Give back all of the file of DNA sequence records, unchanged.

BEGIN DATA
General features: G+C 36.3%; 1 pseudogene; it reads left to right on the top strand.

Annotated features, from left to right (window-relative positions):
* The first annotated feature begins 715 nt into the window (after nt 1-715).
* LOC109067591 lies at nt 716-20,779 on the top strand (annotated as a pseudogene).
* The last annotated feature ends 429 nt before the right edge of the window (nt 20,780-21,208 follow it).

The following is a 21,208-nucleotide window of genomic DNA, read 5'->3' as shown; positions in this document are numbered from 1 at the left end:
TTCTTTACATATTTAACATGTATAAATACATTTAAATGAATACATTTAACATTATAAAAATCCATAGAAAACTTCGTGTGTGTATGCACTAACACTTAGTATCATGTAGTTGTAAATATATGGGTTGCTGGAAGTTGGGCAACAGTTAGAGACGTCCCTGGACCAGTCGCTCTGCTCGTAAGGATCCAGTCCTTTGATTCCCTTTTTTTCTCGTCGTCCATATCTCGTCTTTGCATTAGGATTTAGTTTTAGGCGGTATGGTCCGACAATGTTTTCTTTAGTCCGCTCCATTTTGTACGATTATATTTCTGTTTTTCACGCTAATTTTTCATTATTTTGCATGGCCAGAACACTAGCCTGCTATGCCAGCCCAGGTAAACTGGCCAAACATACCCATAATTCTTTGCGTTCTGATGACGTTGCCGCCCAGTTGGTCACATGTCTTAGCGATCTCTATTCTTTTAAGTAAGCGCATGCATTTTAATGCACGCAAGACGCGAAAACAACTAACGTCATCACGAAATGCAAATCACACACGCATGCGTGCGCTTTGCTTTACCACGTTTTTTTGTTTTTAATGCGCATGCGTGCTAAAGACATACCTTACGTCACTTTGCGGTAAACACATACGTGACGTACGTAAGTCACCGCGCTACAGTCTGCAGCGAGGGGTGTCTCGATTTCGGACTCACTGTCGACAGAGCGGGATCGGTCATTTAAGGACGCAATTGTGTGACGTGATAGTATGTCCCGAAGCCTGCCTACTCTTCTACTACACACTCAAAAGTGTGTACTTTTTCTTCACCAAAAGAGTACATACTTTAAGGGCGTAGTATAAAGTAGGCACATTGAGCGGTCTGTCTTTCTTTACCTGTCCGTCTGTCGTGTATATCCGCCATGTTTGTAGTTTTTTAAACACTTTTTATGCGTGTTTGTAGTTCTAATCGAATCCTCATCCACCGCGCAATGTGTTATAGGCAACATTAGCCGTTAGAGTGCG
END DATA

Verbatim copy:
General features: G+C 36.3%; 1 pseudogene; it reads left to right on the top strand.

Annotated features, from left to right (window-relative positions):
* The first annotated feature begins 715 nt into the window (after nt 1-715).
* LOC109067591 lies at nt 716-20,779 on the top strand (annotated as a pseudogene).
* The last annotated feature ends 429 nt before the right edge of the window (nt 20,780-21,208 follow it).

The following is a 21,208-nucleotide window of genomic DNA, read 5'->3' as shown; positions in this document are numbered from 1 at the left end:
TTCTTTACATATTTAACATGTATAAATACATTTAAATGAATACATTTAACATTATAAAAATCCATAGAAAACTTCGTGTGTGTATGCACTAACACTTAGTATCATGTAGTTGTAAATATATGGGTTGCTGGAAGTTGGGCAACAGTTAGAGACGTCCCTGGACCAGTCGCTCTGCTCGTAAGGATCCAGTCCTTTGATTCCCTTTTTTTCTCGTCGTCCATATCTCGTCTTTGCATTAGGATTTAGTTTTAGGCGGTATGGTCCGACAATGTTTTCTTTAGTCCGCTCCATTTTGTACGATTATATTTCTGTTTTTCACGCTAATTTTTCATTATTTTGCATGGCCAGAACACTAGCCTGCTATGCCAGCCCAGGTAAACTGGCCAAACATACCCATAATTCTTTGCGTTCTGATGACGTTGCCGCCCAGTTGGTCACATGTCTTAGCGATCTCTATTCTTTTAAGTAAGCGCATGCATTTTAATGCACGCAAGACGCGAAAACAACTAACGTCATCACGAAATGCAAATCACACACGCATGCGTGCGCTTTGCTTTACCACGTTTTTTTGTTTTTAATGCGCATGCGTGCTAAAGACATACCTTACGTCACTTTGCGGTAAACACATACGTGACGTACGTAAGTCACCGCGCTACAGTCTGCAGCGAGGGGTGTCTCGATTTCGGACTCACTGTCGACAGAGCGGGATCGGTCATTTAAGGACGCAATTGTGTGACGTGATAGTATGTCCCGAAGCCTGCCTACTCTTCTACTACACACTCAAAAGTGTGTACTTTTTCTTCACCAAAAGAGTACATACTTTAAGGGCGTAGTATAAAGTAGGCACATTGAGCGGTCTGTCTTTCTTTACCTGTCCGTCTGTCGTGTATATCCGCCATGTTTGTAGTTTTTTAAACACTTTTTATGCGTGTTTGTAGTTCTAATCGAATCCTCATCCACCGCGCAATGTGTTATAGGCAACATTAGCCGTTAGAGTGCG